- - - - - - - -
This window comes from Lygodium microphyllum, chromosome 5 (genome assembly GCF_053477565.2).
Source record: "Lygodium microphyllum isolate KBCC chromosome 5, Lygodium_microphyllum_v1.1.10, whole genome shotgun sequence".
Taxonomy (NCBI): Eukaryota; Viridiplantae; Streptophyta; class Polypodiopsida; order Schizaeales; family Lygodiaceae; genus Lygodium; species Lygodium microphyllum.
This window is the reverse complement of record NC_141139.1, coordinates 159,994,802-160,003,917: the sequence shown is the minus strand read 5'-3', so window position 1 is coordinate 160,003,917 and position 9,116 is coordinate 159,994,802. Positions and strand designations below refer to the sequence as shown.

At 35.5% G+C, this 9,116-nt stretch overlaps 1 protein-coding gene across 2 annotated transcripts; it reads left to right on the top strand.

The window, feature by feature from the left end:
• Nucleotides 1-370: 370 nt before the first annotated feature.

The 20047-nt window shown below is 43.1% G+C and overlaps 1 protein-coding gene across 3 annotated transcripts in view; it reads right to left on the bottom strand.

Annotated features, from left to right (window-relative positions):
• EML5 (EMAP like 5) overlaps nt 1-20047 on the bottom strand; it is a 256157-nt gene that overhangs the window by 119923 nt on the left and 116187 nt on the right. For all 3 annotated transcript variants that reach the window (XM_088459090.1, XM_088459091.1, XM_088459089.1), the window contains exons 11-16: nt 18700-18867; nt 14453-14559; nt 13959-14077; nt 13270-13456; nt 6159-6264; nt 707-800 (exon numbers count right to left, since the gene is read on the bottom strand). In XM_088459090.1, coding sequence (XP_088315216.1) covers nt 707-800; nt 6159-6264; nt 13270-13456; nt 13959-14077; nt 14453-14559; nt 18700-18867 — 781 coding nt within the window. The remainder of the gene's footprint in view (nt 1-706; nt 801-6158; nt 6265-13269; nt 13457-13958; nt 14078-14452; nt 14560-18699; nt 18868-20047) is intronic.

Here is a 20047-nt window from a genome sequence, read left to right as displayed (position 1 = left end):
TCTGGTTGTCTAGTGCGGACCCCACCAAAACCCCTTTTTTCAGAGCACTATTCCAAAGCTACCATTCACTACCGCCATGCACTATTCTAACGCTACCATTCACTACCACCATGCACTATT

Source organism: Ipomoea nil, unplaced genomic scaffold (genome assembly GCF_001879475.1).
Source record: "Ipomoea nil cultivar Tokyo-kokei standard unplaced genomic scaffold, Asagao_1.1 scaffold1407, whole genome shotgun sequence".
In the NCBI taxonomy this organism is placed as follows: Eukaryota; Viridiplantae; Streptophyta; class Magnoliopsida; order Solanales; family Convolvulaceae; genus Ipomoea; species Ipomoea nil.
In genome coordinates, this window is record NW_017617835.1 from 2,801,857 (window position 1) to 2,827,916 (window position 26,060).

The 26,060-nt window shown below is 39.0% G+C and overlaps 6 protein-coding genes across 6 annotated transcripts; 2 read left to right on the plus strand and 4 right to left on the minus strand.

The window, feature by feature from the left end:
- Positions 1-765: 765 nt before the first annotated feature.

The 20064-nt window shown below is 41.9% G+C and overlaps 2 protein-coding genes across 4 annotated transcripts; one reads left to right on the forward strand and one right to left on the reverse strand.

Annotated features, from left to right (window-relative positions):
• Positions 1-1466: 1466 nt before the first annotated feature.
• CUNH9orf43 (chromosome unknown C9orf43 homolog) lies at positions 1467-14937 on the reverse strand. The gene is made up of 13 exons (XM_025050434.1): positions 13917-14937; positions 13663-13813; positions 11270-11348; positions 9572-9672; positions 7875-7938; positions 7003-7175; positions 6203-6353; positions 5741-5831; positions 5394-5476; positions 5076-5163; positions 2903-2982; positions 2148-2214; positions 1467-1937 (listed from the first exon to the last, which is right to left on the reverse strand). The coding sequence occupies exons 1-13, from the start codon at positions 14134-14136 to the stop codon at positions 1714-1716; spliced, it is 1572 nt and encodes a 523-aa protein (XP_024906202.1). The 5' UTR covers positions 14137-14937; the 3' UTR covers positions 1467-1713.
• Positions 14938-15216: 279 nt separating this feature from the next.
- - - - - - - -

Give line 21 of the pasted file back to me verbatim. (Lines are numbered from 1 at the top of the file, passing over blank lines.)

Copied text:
Annotated features, from left to right (window-relative positions):